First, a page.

In a Pickle with a New Book!


I’m not really in too much of a pickle. I just love that title. But I am anxious to share a recipe from my new book, Pot Luck: Random Acts of Cooking, which will be released on Sunday, October 2.

The tiny pickle I’m in is that I have been so busy getting ready for the book launch—and plugging away at my many part-time jobs—that I haven’t had time to put away much produce this summer.

I have made a grand total of 1-1/2 cups of jam! And until recently I had made zero pickles. I didn’t have the time or the patience to make actual processed pickles.

Fortunately, I can always throw together a jar of refrigerator pickles, and I did. I was introduced to these quick-to-assemble savory treats years ago by Ivy Palmer, who ran the Shelburne Falls Farmers Market. Refrigerator pickles don’t last for months on end the way regular pickles do. They do offer genuine pickle flavor … and nearly instant gratification.

Many of the pickle recipes in my repertoire require the cook and her/his family to wait six weeks or more to break into a jar of pickles. In contrast, if made with small bits of produce, refrigerator pickles may be eaten in three days. That’s about as instant as gratification can get in the pickle world.

I generally make dill refrigerator pickles with cucumber. As fall advances, however, I’m considering expanding my repertoire to include carrots and cauliflower … maybe even Brussels sprouts. As long as I cut them into small pieces, these veggies should lend themselves nicely to quick pickling.

Readers who are busy canning right now: I salute you! The recipe below is for those who, like me, aren’t going to get around to canning their own pickles this season. You don’t even have to have a garden to make these. My cucumbers came from Butynski Farm in Greenfield. I looked for firm, deep-green pickling cukes there. Cucumbers that have started to turn yellow or white make less crunchy pickles.

I even purchased my dill at Butynski’s because the dill in my herb garden had wilted in this summer’s dry heat. And my cider vinegar came from Apex Orchards in Shelburne.

Enjoy your pickles. And if you enjoy this blog, please consider supporting me by ordering Pot Luck. A list of my upcoming appearances may be found on my website. The book will also be available near me at Apex Orchards, Boswell’s Books, the Historic Deerfield Museum Store, and the World Eye Bookshop—and a little farther afield at the Toadstool Bookshop in Keene and the Williams Bookstore in Williamstown.

You may also order it from my website. It is available on Amazon.com as well, but it’s a little more expensive there.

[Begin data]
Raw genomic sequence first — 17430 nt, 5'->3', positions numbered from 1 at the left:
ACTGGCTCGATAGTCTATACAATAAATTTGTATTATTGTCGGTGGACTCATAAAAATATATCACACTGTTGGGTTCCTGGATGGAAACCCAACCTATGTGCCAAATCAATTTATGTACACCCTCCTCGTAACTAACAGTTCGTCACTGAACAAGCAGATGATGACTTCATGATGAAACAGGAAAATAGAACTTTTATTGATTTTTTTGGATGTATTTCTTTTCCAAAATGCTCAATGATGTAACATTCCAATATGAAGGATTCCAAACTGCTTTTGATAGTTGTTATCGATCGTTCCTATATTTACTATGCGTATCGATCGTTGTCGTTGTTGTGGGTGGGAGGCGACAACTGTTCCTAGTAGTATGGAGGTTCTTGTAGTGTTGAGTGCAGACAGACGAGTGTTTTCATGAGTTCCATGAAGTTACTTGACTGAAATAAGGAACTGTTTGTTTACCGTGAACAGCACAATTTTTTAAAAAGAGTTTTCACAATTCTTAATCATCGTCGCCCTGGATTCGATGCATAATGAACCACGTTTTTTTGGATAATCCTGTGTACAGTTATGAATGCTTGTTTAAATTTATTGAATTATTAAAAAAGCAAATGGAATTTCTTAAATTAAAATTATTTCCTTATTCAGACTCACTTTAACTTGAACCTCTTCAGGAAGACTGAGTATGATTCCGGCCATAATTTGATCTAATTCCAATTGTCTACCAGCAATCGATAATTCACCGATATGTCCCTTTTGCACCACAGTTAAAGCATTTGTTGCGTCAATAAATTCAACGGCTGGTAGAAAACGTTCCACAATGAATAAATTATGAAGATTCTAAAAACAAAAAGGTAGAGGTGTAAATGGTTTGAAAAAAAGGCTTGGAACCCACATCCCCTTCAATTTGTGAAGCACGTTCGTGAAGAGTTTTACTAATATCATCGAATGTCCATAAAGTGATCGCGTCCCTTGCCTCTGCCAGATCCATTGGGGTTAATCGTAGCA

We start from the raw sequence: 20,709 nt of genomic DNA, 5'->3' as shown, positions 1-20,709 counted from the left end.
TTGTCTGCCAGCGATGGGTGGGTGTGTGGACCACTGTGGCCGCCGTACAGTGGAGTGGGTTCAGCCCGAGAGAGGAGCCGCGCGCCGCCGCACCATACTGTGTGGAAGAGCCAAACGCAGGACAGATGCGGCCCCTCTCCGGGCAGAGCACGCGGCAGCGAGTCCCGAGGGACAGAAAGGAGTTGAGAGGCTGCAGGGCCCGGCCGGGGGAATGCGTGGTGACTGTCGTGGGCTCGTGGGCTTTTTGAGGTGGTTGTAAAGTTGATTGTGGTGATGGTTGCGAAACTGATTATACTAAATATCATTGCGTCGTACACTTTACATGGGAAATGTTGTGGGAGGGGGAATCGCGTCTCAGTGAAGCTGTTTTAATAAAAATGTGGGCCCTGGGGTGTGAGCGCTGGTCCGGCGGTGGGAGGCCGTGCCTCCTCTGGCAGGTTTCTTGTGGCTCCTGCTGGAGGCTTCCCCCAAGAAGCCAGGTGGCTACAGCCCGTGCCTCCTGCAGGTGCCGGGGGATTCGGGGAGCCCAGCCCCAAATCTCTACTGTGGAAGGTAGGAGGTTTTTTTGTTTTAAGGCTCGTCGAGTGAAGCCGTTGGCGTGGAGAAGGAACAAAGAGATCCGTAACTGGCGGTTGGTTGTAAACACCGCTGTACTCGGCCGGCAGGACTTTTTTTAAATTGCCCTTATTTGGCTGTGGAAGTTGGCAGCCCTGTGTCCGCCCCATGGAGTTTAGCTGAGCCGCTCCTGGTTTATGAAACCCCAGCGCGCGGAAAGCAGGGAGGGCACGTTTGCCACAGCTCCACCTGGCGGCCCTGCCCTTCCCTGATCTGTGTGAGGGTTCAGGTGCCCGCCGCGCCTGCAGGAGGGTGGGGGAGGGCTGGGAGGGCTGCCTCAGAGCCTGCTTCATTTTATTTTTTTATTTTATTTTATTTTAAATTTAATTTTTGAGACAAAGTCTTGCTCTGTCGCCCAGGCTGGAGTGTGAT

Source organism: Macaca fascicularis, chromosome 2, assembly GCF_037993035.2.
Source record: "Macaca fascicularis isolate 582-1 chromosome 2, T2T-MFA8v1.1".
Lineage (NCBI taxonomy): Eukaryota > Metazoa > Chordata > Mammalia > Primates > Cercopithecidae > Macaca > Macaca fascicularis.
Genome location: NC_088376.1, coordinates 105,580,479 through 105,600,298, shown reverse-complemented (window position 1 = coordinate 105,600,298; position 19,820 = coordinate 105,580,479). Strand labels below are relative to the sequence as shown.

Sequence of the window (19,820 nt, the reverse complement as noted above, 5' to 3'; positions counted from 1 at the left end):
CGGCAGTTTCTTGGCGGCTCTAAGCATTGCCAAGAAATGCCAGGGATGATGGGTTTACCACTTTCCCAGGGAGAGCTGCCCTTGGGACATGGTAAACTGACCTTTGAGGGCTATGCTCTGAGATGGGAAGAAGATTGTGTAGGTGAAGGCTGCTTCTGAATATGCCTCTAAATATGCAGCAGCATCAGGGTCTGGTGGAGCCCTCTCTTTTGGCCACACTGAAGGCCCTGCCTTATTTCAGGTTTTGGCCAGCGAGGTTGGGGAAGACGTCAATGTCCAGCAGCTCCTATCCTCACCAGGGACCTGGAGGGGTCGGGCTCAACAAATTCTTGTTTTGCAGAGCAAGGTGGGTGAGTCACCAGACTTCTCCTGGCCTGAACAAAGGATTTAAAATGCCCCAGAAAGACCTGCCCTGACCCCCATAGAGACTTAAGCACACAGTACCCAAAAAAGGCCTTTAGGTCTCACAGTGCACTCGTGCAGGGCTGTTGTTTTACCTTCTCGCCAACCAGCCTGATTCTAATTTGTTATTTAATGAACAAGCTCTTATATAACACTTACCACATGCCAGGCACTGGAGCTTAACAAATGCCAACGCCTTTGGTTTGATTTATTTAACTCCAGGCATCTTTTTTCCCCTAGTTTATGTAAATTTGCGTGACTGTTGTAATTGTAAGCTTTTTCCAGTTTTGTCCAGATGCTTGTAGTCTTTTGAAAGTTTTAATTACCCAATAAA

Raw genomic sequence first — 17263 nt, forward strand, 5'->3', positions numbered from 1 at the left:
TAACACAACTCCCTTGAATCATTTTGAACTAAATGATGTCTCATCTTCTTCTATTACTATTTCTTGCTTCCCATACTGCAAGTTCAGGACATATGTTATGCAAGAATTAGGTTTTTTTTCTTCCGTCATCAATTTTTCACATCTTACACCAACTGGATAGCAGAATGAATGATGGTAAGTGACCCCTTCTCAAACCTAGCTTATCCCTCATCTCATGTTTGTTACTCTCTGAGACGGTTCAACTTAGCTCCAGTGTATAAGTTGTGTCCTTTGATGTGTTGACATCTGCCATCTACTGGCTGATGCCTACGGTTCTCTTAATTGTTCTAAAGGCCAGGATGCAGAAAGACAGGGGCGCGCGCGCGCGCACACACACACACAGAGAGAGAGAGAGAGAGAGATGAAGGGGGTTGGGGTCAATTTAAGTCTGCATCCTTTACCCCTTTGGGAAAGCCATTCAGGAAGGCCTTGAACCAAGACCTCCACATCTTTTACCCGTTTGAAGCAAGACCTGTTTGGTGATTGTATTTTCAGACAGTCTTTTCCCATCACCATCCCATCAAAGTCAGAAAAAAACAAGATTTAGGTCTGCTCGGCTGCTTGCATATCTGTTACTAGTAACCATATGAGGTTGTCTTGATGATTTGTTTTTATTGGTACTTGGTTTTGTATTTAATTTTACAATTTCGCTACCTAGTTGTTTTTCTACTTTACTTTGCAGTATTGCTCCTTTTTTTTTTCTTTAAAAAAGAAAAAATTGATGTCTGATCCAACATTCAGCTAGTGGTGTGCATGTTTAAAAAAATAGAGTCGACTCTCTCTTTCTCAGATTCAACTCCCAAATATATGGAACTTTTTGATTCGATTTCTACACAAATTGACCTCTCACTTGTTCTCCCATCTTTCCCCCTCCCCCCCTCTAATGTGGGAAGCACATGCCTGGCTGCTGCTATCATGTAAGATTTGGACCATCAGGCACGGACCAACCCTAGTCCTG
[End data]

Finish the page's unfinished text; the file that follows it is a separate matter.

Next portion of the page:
Happy reading … and happy eating!

Refrigerator Dill Pickles

Ingredients:

3 to 5 pickling cucumbers (depending on size)
3 tablespoons pickling salt, sea salt, or kosher salt (but not iodized table salt)
1 cup cider vinegar
1 cup water
1 head dill plus as many dill leaves as you like
1 clove garlic
3 black peppercorns

Instructions:

Cut your cucumbers into spears or slices, as desired. I prefer slices; they are easiest to stuff into a jar. Left whole, the cucumbers will take a long time to pickle in the fridge so cutting in some fashion is a must.

To increase the crunchiness, place the cut cucumbers in layers in a colander over the sink. Sprinkle each later with salt—about 2 tablespoons total—and let them sit for 2 hours. This drains out much of the water in the cucumbers. Rinse them, place them in a clean dishcloth, and gently squeeze out the excess moisture.

Prepare a quart jar with a lid by running it through the dishwasher or washing it in very hot, soapy water and letting it air dry. Any jar with a lid will do; the wider the opening, the easier your work will be.

Place the dill in the bottom of your jar, peel and lightly crush the garlic clove, and drop it in along with the peppercorns. Put in the cut cucumbers. If you have leftover pieces of salted cucumber, use them in a salad or a sandwich.

Mix the remaining tablespoon of salt, the vinegar, and the water in a saucepan, and bring them to a boil. Let the mixture cool for a few minutes; then pour it over the cucumbers, filling the jar right to the top.

The pickles will be ready to eat in three days and should be eaten within a month. (I have been known to stretch them out for more than a month.) Makes 1 quart.

Watch me make them!

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